Gisborne man new president of NZARM

Kerry Hudson identifies soil erosion as major issue for Tairawhiti.

Kerry Hudson identifies soil erosion as major issue for Tairawhiti.

Kerry Hudson

GISBORNE District Council team leader for land Kerry Hudson has been digging the dirt on soil around Tairawhiti Gisborne for 34 years. He has now been appointed as the new president for the New Zealand Association of Resource Management (NZARM).

Mr Hudson was the former secretary of NZARM for two years but was elected to the president role in October.

His presidential nomination is basically an overseeing role, he said.

“There is an executive council from around New Zealand and those people come from regional councils, unitaries and from industry.”

Mr Hudson said the big issue for the Tairawhiti region was soil erosion.

NZARM first came into existence in 1953 as the New Zealand Soil Conservators Association.

The objectives of NZARM are

  • to represent and promote the views and interests of people involved or interested in resource management,
  • to promote good practice, competence and ethics in resource management,
  • to promote communication and transfer of information between members.

Mr Hudson said he was looking forward to the challenge over the next two years.

GISBORNE District Council team leader for land Kerry Hudson has been digging the dirt on soil around Tairawhiti Gisborne for 34 years. He has now been appointed as the new president for the New Zealand Association of Resource Management (NZARM).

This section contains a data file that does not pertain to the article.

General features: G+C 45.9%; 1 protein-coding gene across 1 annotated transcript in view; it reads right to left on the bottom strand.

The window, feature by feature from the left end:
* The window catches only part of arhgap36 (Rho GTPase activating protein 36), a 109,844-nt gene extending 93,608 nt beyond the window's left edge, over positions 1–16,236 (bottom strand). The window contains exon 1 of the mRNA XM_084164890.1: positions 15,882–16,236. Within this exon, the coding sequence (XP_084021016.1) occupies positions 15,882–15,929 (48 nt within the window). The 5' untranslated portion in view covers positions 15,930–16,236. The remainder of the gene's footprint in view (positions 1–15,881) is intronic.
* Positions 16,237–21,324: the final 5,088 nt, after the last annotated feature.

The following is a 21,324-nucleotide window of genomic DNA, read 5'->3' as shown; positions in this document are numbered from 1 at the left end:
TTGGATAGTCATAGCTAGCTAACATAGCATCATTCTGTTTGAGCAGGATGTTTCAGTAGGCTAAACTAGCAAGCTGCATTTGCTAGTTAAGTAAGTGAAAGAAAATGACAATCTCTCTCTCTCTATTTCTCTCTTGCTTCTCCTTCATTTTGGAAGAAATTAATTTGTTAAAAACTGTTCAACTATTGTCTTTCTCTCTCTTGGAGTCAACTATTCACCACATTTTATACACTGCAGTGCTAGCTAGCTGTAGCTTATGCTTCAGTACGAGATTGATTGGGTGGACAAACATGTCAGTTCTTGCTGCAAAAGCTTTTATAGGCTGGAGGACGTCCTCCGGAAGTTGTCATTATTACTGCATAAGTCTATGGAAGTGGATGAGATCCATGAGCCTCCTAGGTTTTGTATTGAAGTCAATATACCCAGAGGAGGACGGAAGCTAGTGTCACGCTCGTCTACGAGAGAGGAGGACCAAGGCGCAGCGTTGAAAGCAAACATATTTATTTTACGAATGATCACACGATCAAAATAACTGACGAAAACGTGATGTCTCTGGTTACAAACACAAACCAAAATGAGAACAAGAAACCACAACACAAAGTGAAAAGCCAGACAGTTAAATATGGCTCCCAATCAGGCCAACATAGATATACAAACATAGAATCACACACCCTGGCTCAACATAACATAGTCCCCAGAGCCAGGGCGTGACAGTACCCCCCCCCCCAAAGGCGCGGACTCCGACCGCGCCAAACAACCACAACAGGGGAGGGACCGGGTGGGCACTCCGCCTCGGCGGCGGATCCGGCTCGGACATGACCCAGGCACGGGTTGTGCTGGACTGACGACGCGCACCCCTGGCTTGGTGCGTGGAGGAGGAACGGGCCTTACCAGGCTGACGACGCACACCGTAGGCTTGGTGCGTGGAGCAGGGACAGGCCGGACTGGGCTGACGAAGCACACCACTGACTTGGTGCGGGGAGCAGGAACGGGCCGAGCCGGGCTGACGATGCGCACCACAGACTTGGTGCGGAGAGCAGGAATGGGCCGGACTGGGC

Mr Hudson was the former secretary of NZARM for two years but was elected to the president role in October.

His presidential nomination is basically an overseeing role, he said.

“There is an executive council from around New Zealand and those people come from regional councils, unitaries and from industry.”

Mr Hudson said the big issue for the Tairawhiti region was soil erosion.

NZARM first came into existence in 1953 as the New Zealand Soil Conservators Association.

The objectives of NZARM are

  • to represent and promote the views and interests of people involved or interested in resource management,
  • to promote good practice, competence and ethics in resource management,
  • to promote communication and transfer of information between members.

Mr Hudson said he was looking forward to the challenge over the next two years.

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